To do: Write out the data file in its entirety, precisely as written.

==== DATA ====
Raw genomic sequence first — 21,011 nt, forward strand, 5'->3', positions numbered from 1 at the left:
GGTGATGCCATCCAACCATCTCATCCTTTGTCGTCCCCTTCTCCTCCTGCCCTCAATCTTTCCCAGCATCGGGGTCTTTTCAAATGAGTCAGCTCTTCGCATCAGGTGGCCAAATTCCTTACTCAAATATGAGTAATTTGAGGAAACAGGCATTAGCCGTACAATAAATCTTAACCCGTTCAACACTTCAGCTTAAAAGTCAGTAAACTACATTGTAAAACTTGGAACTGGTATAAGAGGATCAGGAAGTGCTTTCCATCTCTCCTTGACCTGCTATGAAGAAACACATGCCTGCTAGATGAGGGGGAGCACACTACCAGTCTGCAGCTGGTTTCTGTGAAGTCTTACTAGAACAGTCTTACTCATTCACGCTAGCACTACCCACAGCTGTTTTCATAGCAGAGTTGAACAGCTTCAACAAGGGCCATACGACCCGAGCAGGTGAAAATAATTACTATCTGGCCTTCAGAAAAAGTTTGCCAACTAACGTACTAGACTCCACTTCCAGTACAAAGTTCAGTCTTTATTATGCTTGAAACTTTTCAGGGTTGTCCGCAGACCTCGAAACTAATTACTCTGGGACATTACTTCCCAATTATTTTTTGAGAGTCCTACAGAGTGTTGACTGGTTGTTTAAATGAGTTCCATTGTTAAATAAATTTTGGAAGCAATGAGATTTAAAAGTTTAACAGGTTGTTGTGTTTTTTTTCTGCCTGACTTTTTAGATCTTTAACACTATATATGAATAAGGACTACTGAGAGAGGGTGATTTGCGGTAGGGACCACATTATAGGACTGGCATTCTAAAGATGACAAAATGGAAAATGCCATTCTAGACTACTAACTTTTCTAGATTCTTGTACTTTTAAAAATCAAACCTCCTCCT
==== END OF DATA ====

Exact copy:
Raw genomic sequence first — 21,011 nt, forward strand, 5'->3', positions numbered from 1 at the left:
GGTGATGCCATCCAACCATCTCATCCTTTGTCGTCCCCTTCTCCTCCTGCCCTCAATCTTTCCCAGCATCGGGGTCTTTTCAAATGAGTCAGCTCTTCGCATCAGGTGGCCAAATTCCTTACTCAAATATGAGTAATTTGAGGAAACAGGCATTAGCCGTACAATAAATCTTAACCCGTTCAACACTTCAGCTTAAAAGTCAGTAAACTACATTGTAAAACTTGGAACTGGTATAAGAGGATCAGGAAGTGCTTTCCATCTCTCCTTGACCTGCTATGAAGAAACACATGCCTGCTAGATGAGGGGGAGCACACTACCAGTCTGCAGCTGGTTTCTGTGAAGTCTTACTAGAACAGTCTTACTCATTCACGCTAGCACTACCCACAGCTGTTTTCATAGCAGAGTTGAACAGCTTCAACAAGGGCCATACGACCCGAGCAGGTGAAAATAATTACTATCTGGCCTTCAGAAAAAGTTTGCCAACTAACGTACTAGACTCCACTTCCAGTACAAAGTTCAGTCTTTATTATGCTTGAAACTTTTCAGGGTTGTCCGCAGACCTCGAAACTAATTACTCTGGGACATTACTTCCCAATTATTTTTTGAGAGTCCTACAGAGTGTTGACTGGTTGTTTAAATGAGTTCCATTGTTAAATAAATTTTGGAAGCAATGAGATTTAAAAGTTTAACAGGTTGTTGTGTTTTTTTTCTGCCTGACTTTTTAGATCTTTAACACTATATATGAATAAGGACTACTGAGAGAGGGTGATTTGCGGTAGGGACCACATTATAGGACTGGCATTCTAAAGATGACAAAATGGAAAATGCCATTCTAGACTACTAACTTTTCTAGATTCTTGTACTTTTAAAAATCAAACCTCCTCCT